In November, the IWGB brought a case to the CAC to require the University of London to recognise the union for the purposes of collective bargaining on behalf of some of its outsourced workers.

The law to date has been interpreted as only allowing workers to collectively bargain with their direct employer, in this case facilities management company Cordant Security. But, if successful, the test case would open the doors for workers throughout the UK to collectively bargain with their de-facto employer as well as their direct employer, introducing the concept of a joint-employer to UK law.

The IWGB is arguing that denying the outsourced workers the right to collectively bargain with the university, which is their de-facto employer, is a breach of article 11 of the European Convention on Human Rights.

The proposed collective bargaining unit would include security officers, porters and post room workers.

This case is trying to push the boundaries of employment law and make sure domestic law is keeping up with the requirements of the European Convention on Human Rights. Due to its groundbreaking nature, the IWGB expected that the matter would ultimately be decided by the appellate courts.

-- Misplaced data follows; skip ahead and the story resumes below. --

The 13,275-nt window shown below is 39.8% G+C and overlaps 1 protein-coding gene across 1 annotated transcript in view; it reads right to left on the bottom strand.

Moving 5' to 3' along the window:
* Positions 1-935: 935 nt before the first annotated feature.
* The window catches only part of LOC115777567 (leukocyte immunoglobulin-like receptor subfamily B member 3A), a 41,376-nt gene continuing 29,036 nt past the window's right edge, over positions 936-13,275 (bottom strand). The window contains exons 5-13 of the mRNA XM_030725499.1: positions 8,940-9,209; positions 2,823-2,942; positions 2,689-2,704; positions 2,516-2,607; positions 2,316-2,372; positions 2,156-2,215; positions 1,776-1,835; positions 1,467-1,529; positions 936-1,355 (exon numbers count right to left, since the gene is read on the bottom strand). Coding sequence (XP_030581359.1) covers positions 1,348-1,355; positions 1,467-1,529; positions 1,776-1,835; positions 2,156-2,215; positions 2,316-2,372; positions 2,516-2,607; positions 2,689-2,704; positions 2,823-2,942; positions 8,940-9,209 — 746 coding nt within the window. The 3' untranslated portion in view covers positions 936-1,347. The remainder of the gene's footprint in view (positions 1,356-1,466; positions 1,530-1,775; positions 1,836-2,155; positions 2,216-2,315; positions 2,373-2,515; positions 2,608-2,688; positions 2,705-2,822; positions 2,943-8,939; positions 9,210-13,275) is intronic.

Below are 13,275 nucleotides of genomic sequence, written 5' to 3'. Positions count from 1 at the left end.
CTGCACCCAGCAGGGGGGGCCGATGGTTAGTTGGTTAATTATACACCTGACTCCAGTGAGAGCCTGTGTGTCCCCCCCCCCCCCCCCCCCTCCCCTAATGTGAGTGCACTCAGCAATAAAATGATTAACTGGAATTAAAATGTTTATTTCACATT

The case backed by The Good Law Project.

IWGB General Secretary Dr Jason Moyer-Lee said: “Low paid outsourced workers across the country routinely have their pay and terms and conditions decided by their de-facto employers, whose premises they clean or maintain. In this set-up the contractors are often little more than glorified middle men. For the collective bargaining rights of these low paid workers to mean anything, they must be able to negotiate with the actual decision maker.”

Good law Project founder Jolyon Maugham QC said “There are many ways bad employers dodge the cost of workers’ rights and outsourcing can be one of them. The treatment of workers with modest bargaining power and little influence, can be hidden from view, but it shouldn’t be hidden from the law through the use of faceless outsourcing companies. I’m proud to be supporting this case that will ensure that domestic law protects the human rights of some of the most vulnerable workers in the UK.”

Outsourced workers at the University of London have been campaigning since September to be made direct employees of the university and plan to stage the biggest ever outsourced workers strike in the history of UK higher education on 25 and 26 April.